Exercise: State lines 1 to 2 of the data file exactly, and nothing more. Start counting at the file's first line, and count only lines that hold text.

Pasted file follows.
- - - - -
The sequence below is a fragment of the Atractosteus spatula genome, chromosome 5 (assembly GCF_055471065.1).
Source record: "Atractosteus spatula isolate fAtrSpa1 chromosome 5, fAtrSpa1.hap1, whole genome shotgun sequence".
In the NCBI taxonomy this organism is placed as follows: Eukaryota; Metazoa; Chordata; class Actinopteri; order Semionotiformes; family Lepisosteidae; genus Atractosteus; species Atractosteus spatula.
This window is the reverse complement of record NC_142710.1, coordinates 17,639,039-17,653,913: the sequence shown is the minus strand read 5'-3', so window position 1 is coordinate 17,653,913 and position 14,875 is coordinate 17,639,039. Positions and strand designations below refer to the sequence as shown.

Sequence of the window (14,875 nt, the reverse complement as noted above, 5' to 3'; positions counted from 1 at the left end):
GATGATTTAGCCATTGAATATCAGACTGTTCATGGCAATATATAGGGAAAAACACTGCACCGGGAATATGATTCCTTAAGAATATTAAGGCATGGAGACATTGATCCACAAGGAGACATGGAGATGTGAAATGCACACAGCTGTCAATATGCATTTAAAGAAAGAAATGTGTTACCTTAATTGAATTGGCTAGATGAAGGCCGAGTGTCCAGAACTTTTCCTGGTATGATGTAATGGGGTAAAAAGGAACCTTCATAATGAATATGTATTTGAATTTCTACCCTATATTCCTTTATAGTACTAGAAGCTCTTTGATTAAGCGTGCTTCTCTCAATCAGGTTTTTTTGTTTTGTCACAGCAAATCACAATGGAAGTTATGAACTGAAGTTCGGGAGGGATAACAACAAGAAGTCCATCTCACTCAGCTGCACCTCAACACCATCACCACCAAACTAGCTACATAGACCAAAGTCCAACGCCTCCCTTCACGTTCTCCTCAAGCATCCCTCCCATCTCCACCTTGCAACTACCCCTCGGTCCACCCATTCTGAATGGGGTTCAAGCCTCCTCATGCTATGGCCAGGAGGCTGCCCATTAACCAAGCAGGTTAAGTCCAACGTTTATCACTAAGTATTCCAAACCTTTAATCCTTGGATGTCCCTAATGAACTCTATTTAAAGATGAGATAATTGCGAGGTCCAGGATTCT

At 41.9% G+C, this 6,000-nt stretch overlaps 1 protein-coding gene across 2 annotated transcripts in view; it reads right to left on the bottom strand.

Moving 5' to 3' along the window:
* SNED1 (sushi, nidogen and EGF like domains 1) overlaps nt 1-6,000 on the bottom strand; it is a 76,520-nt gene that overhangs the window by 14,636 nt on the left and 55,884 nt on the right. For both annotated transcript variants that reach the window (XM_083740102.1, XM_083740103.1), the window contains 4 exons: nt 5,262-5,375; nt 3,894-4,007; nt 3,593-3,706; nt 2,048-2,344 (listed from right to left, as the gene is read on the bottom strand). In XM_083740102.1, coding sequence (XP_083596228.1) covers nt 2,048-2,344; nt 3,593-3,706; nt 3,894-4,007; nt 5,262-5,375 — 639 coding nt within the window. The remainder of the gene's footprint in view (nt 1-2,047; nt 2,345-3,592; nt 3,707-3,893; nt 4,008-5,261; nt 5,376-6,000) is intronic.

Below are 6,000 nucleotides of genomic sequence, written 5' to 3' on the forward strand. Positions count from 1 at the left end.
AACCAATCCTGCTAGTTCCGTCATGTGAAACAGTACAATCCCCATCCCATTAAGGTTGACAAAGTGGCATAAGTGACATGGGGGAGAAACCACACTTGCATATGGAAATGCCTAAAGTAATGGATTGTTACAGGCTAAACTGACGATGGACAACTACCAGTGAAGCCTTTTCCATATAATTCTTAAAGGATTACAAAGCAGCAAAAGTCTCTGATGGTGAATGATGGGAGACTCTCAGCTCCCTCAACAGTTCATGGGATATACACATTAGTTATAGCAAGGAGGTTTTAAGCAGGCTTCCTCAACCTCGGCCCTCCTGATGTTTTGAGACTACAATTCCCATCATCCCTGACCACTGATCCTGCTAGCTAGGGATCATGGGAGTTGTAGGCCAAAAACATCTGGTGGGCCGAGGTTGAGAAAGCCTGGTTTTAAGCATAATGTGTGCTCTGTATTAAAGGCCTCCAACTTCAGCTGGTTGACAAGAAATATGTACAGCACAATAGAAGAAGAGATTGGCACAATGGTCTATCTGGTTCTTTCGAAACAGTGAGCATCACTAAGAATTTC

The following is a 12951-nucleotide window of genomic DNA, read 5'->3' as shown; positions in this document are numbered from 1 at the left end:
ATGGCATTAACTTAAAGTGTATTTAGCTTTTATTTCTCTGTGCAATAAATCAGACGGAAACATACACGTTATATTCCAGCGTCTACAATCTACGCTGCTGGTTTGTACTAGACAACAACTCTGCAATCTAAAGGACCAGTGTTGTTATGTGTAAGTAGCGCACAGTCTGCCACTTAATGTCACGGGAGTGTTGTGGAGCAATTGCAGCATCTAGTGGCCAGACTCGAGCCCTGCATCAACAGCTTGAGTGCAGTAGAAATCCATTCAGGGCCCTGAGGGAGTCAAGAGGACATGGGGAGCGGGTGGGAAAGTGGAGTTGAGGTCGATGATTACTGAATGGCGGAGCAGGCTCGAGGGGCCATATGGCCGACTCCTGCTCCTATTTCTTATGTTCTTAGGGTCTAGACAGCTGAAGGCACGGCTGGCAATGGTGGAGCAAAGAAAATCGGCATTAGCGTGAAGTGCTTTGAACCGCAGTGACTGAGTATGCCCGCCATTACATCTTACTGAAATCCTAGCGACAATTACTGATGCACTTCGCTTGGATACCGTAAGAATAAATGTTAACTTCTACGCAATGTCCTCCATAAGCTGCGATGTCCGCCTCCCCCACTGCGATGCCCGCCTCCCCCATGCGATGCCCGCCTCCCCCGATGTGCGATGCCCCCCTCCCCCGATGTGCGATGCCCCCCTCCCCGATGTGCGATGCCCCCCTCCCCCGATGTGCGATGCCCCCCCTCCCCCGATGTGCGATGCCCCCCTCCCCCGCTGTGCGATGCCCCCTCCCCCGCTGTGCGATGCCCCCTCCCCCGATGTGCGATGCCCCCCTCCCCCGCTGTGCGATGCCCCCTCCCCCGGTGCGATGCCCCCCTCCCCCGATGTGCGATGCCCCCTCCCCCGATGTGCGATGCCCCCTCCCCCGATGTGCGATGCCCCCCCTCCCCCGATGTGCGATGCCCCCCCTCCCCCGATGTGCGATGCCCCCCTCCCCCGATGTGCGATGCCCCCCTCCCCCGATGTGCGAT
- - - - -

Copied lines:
The sequence below is a fragment of the Atractosteus spatula genome, chromosome 5 (assembly GCF_055471065.1).
Source record: "Atractosteus spatula isolate fAtrSpa1 chromosome 5, fAtrSpa1.hap1, whole genome shotgun sequence".